Fri | Aug 7, 2020

Gov’t grapples with count of Jamaicans in China

Published:Saturday | February 1, 2020 | 12:21 AM
A customs officer is seen wearing a protective face mask at the Norman Manley International Airport on Tuesday.
A customs officer is seen wearing a protective face mask at the Norman Manley International Airport on Tuesday.


Foreign Affairs and Foreign Trade Minister Kamina Johnson Smith says the Jamaican Government is still not 100 per cent sure of how many of its citizens reside in China, but had organised a new online registration regime that has captured more than 400 people.

Introduced since the outbreak of the novel coronavirus in Wuhan, Johnson Smith said that 29 Jamaicans, mainly students, teachers and their family members, live near the epicentre of the illness.

The others live in various provinces.

“All of them are in good health, and most are following the official guidelines and procedures. We do know that some are particularly nervous, and that is understandable,” she told journalists during a media briefing at the North East Regional Health Authority offices in Ocho Rios, St Ann, on Friday.

The foreign affairs minister blames the historical absence of a database on the informal manner in which Jamaicans travel.

“You would think that going as far as China, our people would have ensured this happened, but a lot of the people did not register at the embassy or advise that they were in the country,” the foreign minister said.

Minister’s message

Johnson Smith sent out a WhatsApp voice note on Friday morning seeking to assure Jamaicans in China that their Government was doing all in its power to mitigate their difficulties.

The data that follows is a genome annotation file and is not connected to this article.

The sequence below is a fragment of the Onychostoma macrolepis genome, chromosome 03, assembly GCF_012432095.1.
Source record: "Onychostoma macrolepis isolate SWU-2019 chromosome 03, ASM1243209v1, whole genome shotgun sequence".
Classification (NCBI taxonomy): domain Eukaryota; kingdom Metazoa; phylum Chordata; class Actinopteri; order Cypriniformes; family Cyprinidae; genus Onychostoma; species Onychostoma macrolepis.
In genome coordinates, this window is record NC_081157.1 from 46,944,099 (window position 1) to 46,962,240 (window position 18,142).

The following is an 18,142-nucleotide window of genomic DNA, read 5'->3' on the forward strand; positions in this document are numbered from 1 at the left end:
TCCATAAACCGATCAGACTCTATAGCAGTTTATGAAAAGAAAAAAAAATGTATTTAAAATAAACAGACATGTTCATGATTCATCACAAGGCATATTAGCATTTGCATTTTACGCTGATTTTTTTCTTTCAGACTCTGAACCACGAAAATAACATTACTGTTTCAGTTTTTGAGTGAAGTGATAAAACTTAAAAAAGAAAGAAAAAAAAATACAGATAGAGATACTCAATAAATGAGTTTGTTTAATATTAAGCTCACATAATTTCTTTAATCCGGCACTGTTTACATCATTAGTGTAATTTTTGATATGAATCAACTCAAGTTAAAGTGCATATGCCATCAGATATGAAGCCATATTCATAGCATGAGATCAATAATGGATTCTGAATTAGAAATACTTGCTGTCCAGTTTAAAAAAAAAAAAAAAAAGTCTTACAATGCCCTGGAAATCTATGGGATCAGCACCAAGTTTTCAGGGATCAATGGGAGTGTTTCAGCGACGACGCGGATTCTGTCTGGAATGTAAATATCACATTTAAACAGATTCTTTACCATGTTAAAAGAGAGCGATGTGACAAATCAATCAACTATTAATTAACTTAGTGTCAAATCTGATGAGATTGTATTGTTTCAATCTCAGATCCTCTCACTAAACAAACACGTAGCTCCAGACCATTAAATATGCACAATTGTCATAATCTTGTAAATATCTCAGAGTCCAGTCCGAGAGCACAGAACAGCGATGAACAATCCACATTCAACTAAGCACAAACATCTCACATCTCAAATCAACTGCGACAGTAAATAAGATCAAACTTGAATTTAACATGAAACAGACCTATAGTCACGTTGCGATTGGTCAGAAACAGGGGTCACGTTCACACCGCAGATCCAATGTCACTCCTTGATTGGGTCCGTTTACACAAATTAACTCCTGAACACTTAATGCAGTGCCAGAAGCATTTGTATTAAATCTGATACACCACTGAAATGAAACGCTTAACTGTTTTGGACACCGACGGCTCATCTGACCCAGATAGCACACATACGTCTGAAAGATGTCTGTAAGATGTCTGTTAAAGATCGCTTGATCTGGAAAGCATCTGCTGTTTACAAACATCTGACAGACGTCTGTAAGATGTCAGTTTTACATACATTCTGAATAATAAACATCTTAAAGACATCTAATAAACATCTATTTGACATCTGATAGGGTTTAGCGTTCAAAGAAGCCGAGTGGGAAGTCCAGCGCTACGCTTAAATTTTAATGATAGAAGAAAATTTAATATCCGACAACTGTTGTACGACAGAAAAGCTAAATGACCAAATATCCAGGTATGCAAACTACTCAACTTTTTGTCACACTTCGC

Johnson Smith’s message included information on the names and contact numbers for hotlines for foreign services within the provinces to alert Chinese government officials about supply shortages of food and medicine.

The Jamaican Embassy has a total of four persons in China, including the ambassador, who is currently in Jamaica.

Lauding Jamaicans who have been proactive, the foreign affairs minister said they have been lending support to each other via a WeChat group, through which they were able to assist a young woman who had lost her job a week before the outbreak of the virus.

“She had booked her flight but was unable to leave when the travel restrictions were enforced by the government of China, and needed money to pay rent for an apartment and the team fundraised and assisted her,” Johnson Smith said.

Johnson Smith also said that the foreign ministry had sought to offer support to Akara Goldson, a Jamaican student in China who pleaded on Radio Jamaica’s ‘Beyond the Headlines’ programme on Wednesday for help in returning home.

“While she is the only Jamaican at the university she attends, there are other Jamaicans registered at universities in that province and will assist. We have already reached out to them,” Johnson Smith told journalists.